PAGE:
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Background Image men and women in gas masks during dust storm

Hope in Hard Times

Banner Photo: Residents of Liberal donned gas masks for protection during dust storm, 1935. Image courtesy of kansasmemory.org, Kansas Historical Society, Copy and Reuse Restrictions Apply.

In this Movement of Ideas kit, you will engage with ways Kansans dealt with hard times in the past:

Right now, we’re thinking not only about the health and wellbeing of friends and family, but also about the economic impact that the need for self-quarantine is having on small businesses, restaurants, and shops around our state, as well as their many employees.  

Now is the time to learn from our history about how to respond quickly and nimbly to unexpected shifts in our society and our economy.  Over the course of the 20th century, Kansas faced a number of changes that caused both social and economic hardship for its citizens. To name just a few examples, the Great Depression forced Kansas shops and businesses to close; the Dust Bowl sent farmers from across the Great Plains west in search of employment; World War II compelled some Kansans to leave home while others got behind the plow and onto the factory floor; and the Great Flood of 1951 resulted in over $725 million in damages across the state.

How Did Kansans Respond to Hard Times?

As always, Kansans were resilient.  Explore how Midwest communities responded to these historic crises through the following free resources.

  • Making Do and Doing Without: Kansas in the Great Depression, published by the University of Kansas and available for free at KU ScholarWorks, provides a series of articles about life in Kansas during this challenging period.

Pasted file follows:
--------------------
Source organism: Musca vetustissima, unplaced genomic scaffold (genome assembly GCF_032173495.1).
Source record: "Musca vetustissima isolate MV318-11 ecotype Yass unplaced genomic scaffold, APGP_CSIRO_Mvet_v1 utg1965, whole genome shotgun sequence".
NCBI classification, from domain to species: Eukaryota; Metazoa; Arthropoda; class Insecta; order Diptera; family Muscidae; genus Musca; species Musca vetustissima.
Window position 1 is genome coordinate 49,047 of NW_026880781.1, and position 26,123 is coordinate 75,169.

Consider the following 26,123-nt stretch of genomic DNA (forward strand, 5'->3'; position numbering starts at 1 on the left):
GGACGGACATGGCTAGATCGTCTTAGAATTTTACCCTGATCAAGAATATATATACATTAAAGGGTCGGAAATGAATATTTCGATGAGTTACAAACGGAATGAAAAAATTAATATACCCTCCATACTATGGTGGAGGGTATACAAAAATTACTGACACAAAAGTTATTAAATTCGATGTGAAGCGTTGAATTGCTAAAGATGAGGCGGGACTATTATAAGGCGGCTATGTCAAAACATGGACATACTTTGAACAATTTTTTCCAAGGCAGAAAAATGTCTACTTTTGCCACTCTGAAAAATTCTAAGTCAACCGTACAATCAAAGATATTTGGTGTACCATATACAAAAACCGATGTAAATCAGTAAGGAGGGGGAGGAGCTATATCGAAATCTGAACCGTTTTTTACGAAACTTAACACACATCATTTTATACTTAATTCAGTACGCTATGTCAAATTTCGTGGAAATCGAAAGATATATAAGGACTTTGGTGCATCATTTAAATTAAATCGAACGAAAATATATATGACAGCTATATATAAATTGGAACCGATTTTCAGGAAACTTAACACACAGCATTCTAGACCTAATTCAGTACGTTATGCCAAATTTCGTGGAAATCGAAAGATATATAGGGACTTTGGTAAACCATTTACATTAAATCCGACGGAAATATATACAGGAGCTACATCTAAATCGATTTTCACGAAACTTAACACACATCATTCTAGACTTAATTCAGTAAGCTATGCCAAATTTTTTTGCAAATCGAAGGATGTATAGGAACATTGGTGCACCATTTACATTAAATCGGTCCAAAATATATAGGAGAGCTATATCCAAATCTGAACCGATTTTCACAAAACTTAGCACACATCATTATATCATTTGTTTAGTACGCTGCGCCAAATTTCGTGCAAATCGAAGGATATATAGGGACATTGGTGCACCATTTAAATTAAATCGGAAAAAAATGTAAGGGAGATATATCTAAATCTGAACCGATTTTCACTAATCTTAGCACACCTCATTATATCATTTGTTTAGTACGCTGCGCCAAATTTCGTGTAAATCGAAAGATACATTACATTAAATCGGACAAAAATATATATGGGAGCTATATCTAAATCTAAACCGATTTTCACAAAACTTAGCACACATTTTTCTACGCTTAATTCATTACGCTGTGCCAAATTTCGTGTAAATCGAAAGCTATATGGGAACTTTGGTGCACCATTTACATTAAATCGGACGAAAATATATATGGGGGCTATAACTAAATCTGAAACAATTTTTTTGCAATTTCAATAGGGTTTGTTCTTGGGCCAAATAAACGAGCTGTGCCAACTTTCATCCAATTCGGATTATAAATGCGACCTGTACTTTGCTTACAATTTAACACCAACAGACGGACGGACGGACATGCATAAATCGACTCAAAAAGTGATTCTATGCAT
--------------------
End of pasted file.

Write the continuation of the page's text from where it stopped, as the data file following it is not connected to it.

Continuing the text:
• Read The Worst Hard Time: The Untold Story of Those who Survived the Great American Dust Bowl by Timothy Egan, a masterful overview of the dust storms and their consequences for agriculture and people on the Great Plains. Set up a Dial-a-TALK phone or virtual conversation with one of HK's TALK discussion leaders about The Worst Hard Time or any of the other books in "The 1930s" TALK series (pg. 6 in the TALK Catalog).  Contact abigail@humanitieskansas.org to set up a Dial-a-TALK discussion. 
  • Explore the titles in HK's "World War II Generation" TALK series (pg. 45 of the TALK catalog), choose a title, and then again, Dial-a-TALK by following the instructions above.
  • Check out our Reader’s Theater script, “Dam the Rivers!” about the 1951 Great Flood and put on a mini-reenactment with your family.  Then, read about a more recent incident of flooding in Wilson County in southeast Kansas in the essay, “Strange Things Rising in the Flood.” It reveals some of the ways in which Kansans have and can come together to help each other out in times of crisis.

Join the Movement of Ideas: Share Your Story

As you explore these resources and think about the economic impact that COVID-
19 is having in your community, become a Story Chaser and share your micro-story about how people are coing together to help one another with us on social media or via email at tracy@humanitieskansas.org. We're listening!




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